Perry said he was confident the community would raise the balance of the money by early summer, perhaps by the time of the SF Pride celebration. A recent exhibition of Beth Van Hoesen’s art at the Krevsky Gallery raised more than $23,000. Perry expressed gratitude to Lori Sottile, Diane Roby and George Krevsky.

 

Residents and visitors will see the first plaques in the sidewalk along Castro Street between Market and 19th streets. Eventually, the sidewalk project will continue along 18th and 19th streets and along Market Street toward the LGBT Community Center.

 

“The Rainbow Honor Walk will be a terrific asset for the Castro and the LGBT community,” said District 8 Supervisor Scott Wiener, who represents the Castro. “As we move forward as a community, we must remember our history – how we got here and who got us here. The Rainbow Honor Walk will be a visible and permanent reminder of that history.”

 

The first completed plaque is on display at the Human Rights Campaign Action Center and Store, 575 Castro St. Manufactured by Artworks Foundry, Berkeley, the plaque honors Sylvester James, a child gospel star, American disco star, soul singer, drag artist and a member of The Cockettes.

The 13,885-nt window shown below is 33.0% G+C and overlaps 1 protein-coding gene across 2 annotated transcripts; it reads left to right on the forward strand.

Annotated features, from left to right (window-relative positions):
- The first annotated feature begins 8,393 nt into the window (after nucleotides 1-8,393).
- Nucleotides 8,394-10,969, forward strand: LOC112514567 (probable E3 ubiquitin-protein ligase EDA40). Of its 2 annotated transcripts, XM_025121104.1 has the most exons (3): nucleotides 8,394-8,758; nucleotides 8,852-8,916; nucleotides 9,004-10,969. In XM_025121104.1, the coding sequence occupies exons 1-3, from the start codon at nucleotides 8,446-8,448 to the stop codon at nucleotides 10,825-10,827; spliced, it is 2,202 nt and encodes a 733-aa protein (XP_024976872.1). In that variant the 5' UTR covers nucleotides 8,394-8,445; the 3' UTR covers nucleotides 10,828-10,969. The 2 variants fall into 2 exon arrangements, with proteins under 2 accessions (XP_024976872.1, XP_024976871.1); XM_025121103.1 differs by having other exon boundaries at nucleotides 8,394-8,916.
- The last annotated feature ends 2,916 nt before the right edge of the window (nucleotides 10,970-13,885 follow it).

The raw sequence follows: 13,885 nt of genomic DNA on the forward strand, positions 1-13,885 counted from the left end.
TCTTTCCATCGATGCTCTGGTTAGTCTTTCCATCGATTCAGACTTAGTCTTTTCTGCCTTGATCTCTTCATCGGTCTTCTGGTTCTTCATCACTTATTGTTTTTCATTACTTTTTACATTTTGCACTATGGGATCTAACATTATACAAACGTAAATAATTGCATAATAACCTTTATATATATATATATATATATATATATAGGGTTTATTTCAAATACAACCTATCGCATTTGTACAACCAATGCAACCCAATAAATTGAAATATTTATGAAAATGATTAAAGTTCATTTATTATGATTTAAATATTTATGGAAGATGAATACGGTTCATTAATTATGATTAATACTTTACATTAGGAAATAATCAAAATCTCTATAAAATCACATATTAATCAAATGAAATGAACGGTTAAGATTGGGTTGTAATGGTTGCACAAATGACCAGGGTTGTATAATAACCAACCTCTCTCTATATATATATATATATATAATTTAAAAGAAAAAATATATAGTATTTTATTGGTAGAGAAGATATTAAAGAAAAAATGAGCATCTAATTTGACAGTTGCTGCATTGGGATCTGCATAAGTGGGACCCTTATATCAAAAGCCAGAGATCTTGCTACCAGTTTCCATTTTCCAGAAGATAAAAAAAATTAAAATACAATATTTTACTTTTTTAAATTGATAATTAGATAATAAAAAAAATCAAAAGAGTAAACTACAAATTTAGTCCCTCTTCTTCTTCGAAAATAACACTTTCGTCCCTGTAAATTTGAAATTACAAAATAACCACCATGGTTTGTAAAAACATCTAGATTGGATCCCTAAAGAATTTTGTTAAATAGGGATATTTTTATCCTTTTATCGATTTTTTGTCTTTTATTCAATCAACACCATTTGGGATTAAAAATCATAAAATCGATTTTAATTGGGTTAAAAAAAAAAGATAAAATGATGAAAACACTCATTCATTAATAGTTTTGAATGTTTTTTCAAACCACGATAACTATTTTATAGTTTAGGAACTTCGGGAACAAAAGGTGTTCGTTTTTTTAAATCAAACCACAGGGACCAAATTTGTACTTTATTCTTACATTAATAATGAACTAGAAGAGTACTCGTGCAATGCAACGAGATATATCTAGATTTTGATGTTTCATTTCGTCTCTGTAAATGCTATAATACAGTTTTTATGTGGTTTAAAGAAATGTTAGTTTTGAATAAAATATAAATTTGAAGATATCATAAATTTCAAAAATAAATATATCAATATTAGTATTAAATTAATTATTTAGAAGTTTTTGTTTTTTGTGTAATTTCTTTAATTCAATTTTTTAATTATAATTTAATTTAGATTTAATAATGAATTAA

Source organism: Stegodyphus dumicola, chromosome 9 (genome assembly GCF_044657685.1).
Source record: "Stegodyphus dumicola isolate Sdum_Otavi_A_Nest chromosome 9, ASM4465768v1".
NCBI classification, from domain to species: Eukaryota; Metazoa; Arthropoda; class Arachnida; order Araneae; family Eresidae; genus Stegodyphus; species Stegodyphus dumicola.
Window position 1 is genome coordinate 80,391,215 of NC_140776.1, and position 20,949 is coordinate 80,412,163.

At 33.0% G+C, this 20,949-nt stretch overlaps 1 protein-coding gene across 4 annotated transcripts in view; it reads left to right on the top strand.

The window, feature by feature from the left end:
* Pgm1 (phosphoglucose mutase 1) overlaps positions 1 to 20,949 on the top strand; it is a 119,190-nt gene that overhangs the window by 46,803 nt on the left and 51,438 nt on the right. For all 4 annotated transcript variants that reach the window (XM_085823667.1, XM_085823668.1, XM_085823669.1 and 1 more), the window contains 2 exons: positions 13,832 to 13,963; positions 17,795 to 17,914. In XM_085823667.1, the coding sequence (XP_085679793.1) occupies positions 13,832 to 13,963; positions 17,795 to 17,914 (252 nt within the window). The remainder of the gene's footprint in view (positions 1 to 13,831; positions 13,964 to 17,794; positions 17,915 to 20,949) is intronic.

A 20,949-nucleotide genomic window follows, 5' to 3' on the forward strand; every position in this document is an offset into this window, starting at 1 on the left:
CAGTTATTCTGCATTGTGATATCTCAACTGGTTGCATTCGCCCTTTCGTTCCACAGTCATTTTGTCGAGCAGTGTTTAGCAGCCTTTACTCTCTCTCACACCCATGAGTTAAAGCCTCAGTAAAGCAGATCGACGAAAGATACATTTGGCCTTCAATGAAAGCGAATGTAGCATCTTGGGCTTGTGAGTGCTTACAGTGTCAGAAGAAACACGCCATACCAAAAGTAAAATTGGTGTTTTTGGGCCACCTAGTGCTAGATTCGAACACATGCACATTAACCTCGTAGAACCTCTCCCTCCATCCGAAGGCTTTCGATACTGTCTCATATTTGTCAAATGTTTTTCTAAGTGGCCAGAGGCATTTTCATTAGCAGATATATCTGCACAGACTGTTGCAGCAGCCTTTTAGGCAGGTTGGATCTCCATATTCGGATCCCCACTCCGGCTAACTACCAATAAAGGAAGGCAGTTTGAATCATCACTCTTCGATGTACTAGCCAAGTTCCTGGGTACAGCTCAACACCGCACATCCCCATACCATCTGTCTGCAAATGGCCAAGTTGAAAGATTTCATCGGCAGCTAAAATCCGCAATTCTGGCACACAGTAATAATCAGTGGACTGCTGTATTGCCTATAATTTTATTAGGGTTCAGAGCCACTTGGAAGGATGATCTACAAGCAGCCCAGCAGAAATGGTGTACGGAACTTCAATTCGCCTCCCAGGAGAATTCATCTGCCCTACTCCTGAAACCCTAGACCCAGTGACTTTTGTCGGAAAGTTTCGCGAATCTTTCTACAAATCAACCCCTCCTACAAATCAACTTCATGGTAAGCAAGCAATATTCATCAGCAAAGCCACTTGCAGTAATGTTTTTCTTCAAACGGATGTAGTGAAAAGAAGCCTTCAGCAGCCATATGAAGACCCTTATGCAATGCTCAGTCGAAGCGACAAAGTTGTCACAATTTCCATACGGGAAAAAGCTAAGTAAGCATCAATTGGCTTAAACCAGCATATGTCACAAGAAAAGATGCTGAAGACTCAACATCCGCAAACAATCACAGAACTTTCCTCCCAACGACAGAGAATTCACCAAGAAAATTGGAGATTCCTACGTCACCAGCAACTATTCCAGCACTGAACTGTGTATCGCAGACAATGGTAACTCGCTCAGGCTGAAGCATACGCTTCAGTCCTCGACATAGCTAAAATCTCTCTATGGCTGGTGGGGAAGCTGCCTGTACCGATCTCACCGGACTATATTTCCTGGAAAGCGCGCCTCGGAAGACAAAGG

Tom Schrey, sales director, Artworks Foundry, said the foundry produced the three foot by three foot plaque to help show what people envisioned for the walk. “It is cast bronze,” Shrey said. The plaque is about three-eights of an inch thick, with two levels of color. The background is a darker brown and the upper level is bare bronze.

 

The foundry completed the plaque to help with fundraising. “San Francisco’s Academy of Art University [is] providing pro bono artistic guidance and coordination,” Perry said. “If all goes according to schedule, the first part of the Rainbow Honor Walk, the first 20 plaques along Castro between Market and 19th, will be completed sometime this fall.”